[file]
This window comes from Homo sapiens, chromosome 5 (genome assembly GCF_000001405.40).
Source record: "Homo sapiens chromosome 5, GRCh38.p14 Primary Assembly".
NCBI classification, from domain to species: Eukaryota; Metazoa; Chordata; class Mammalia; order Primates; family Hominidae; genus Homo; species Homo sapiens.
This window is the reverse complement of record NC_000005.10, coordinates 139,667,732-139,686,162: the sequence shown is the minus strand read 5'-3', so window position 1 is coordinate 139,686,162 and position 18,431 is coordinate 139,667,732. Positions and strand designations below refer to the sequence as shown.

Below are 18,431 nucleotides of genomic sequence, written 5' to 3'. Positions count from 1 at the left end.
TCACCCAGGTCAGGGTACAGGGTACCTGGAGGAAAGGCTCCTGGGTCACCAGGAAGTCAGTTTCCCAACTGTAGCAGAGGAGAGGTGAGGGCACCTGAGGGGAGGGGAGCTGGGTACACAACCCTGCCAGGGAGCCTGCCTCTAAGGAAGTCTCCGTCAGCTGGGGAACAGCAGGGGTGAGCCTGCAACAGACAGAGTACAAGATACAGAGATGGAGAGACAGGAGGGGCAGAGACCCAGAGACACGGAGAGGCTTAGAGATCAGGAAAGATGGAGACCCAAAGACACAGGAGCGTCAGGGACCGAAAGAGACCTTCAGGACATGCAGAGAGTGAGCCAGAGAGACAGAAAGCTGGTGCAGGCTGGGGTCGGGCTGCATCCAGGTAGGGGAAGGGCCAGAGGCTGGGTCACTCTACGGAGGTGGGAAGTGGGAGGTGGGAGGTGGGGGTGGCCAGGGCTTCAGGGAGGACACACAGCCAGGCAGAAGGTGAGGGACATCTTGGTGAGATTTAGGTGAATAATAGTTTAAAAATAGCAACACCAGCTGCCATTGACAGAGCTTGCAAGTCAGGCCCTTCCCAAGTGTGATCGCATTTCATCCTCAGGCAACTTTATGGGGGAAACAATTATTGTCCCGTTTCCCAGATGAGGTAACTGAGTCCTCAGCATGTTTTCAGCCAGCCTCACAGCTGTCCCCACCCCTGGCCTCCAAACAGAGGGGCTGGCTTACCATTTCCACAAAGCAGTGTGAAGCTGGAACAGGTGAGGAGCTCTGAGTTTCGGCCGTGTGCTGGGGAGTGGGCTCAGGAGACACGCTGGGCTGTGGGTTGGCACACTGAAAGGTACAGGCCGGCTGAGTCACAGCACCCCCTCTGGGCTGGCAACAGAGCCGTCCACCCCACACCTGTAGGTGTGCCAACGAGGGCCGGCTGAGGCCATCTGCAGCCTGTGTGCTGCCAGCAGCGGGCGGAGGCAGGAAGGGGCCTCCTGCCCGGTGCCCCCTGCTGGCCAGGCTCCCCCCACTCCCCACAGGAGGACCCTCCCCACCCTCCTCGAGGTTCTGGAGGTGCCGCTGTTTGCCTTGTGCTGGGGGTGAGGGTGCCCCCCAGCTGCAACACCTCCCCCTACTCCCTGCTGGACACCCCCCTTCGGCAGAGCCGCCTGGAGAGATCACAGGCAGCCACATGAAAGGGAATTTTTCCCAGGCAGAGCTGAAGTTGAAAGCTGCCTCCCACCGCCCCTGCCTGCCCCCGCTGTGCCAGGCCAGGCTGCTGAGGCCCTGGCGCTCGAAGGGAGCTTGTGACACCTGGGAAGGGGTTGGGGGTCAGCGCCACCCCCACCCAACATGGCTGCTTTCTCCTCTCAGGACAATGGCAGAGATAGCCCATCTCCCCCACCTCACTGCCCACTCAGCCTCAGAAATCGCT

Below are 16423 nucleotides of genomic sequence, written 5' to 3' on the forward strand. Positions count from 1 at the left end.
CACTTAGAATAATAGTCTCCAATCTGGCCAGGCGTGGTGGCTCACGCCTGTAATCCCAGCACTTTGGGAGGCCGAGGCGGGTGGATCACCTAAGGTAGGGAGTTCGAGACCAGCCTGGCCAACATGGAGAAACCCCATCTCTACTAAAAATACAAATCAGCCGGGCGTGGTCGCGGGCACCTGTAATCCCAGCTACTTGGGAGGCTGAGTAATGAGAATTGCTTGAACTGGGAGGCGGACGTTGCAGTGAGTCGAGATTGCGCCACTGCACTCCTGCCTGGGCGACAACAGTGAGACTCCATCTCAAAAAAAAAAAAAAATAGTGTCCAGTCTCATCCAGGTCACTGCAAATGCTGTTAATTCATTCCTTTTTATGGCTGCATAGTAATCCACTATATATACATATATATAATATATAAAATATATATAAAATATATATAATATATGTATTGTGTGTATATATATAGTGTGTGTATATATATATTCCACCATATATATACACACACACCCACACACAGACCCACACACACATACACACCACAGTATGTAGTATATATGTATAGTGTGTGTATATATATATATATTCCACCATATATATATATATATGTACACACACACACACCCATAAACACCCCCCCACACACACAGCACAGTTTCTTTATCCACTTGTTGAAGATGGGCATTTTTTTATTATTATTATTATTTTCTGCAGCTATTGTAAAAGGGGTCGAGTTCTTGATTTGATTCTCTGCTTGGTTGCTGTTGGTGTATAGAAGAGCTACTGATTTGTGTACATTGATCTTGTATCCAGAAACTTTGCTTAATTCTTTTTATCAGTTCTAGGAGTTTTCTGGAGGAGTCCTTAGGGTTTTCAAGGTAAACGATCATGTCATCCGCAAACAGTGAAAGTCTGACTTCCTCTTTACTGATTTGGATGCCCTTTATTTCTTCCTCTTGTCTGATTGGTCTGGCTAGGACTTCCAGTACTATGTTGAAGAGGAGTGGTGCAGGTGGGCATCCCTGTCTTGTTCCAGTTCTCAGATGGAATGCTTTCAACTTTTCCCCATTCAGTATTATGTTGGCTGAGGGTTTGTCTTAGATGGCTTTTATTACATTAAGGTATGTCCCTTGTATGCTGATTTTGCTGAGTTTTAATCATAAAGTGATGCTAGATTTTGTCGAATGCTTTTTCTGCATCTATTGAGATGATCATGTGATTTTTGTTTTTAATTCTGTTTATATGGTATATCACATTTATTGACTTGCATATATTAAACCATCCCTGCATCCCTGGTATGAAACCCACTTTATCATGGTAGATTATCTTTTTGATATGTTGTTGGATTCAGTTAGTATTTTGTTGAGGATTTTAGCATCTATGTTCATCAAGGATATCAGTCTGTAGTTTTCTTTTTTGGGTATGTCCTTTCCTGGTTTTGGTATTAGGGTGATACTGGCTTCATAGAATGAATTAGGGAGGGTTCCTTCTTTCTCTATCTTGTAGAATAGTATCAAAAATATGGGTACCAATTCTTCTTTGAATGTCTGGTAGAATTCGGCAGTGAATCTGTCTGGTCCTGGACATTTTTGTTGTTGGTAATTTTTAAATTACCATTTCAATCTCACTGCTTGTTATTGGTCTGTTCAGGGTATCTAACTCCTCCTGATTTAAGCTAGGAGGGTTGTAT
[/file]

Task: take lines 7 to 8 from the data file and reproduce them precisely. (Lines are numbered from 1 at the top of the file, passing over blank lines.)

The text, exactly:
Below are 16423 nucleotides of genomic sequence, written 5' to 3' on the forward strand. Positions count from 1 at the left end.
CACTTAGAATAATAGTCTCCAATCTGGCCAGGCGTGGTGGCTCACGCCTGTAATCCCAGCACTTTGGGAGGCCGAGGCGGGTGGATCACCTAAGGTAGGGAGTTCGAGACCAGCCTGGCCAACATGGAGAAACCCCATCTCTACTAAAAATACAAATCAGCCGGGCGTGGTCGCGGGCACCTGTAATCCCAGCTACTTGGGAGGCTGAGTAATGAGAATTGCTTGAACTGGGAGGCGGACGTTGCAGTGAGTCGAGATTGCGCCACTGCACTCCTGCCTGGGCGACAACAGTGAGACTCCATCTCAAAAAAAAAAAAAAATAGTGTCCAGTCTCATCCAGGTCACTGCAAATGCTGTTAATTCATTCCTTTTTATGGCTGCATAGTAATCCACTATATATACATATATATAATATATAAAATATATATAAAATATATATAATATATGTATTGTGTGTATATATATAGTGTGTGTATATATATATTCCACCATATATATACACACACACCCACACACAGACCCACACACACATACACACCACAGTATGTAGTATATATGTATAGTGTGTGTATATATATATATATTCCACCATATATATATATATATGTACACACACACACACCCATAAACACCCCCCCACACACACAGCACAGTTTCTTTATCCACTTGTTGAAGATGGGCATTTTTTTATTATTATTATTATTTTCTGCAGCTATTGTAAAAGGGGTCGAGTTCTTGATTTGATTCTCTGCTTGGTTGCTGTTGGTGTATAGAAGAGCTACTGATTTGTGTACATTGATCTTGTATCCAGAAACTTTGCTTAATTCTTTTTATCAGTTCTAGGAGTTTTCTGGAGGAGTCCTTAGGGTTTTCAAGGTAAACGATCATGTCATCCGCAAACAGTGAAAGTCTGACTTCCTCTTTACTGATTTGGATGCCCTTTATTTCTTCCTCTTGTCTGATTGGTCTGGCTAGGACTTCCAGTACTATGTTGAAGAGGAGTGGTGCAGGTGGGCATCCCTGTCTTGTTCCAGTTCTCAGATGGAATGCTTTCAACTTTTCCCCATTCAGTATTATGTTGGCTGAGGGTTTGTCTTAGATGGCTTTTATTACATTAAGGTATGTCCCTTGTATGCTGATTTTGCTGAGTTTTAATCATAAAGTGATGCTAGATTTTGTCGAATGCTTTTTCTGCATCTATTGAGATGATCATGTGATTTTTGTTTTTAATTCTGTTTATATGGTATATCACATTTATTGACTTGCATATATTAAACCATCCCTGCATCCCTGGTATGAAACCCACTTTATCATGGTAGATTATCTTTTTGATATGTTGTTGGATTCAGTTAGTATTTTGTTGAGGATTTTAGCATCTATGTTCATCAAGGATATCAGTCTGTAGTTTTCTTTTTTGGGTATGTCCTTTCCTGGTTTTGGTATTAGGGTGATACTGGCTTCATAGAATGAATTAGGGAGGGTTCCTTCTTTCTCTATCTTGTAGAATAGTATCAAAAATATGGGTACCAATTCTTCTTTGAATGTCTGGTAGAATTCGGCAGTGAATCTGTCTGGTCCTGGACATTTTTGTTGTTGGTAATTTTTAAATTACCATTTCAATCTCACTGCTTGTTATTGGTCTGTTCAGGGTATCTAACTCCTCCTGATTTAAGCTAGGAGGGTTGTAT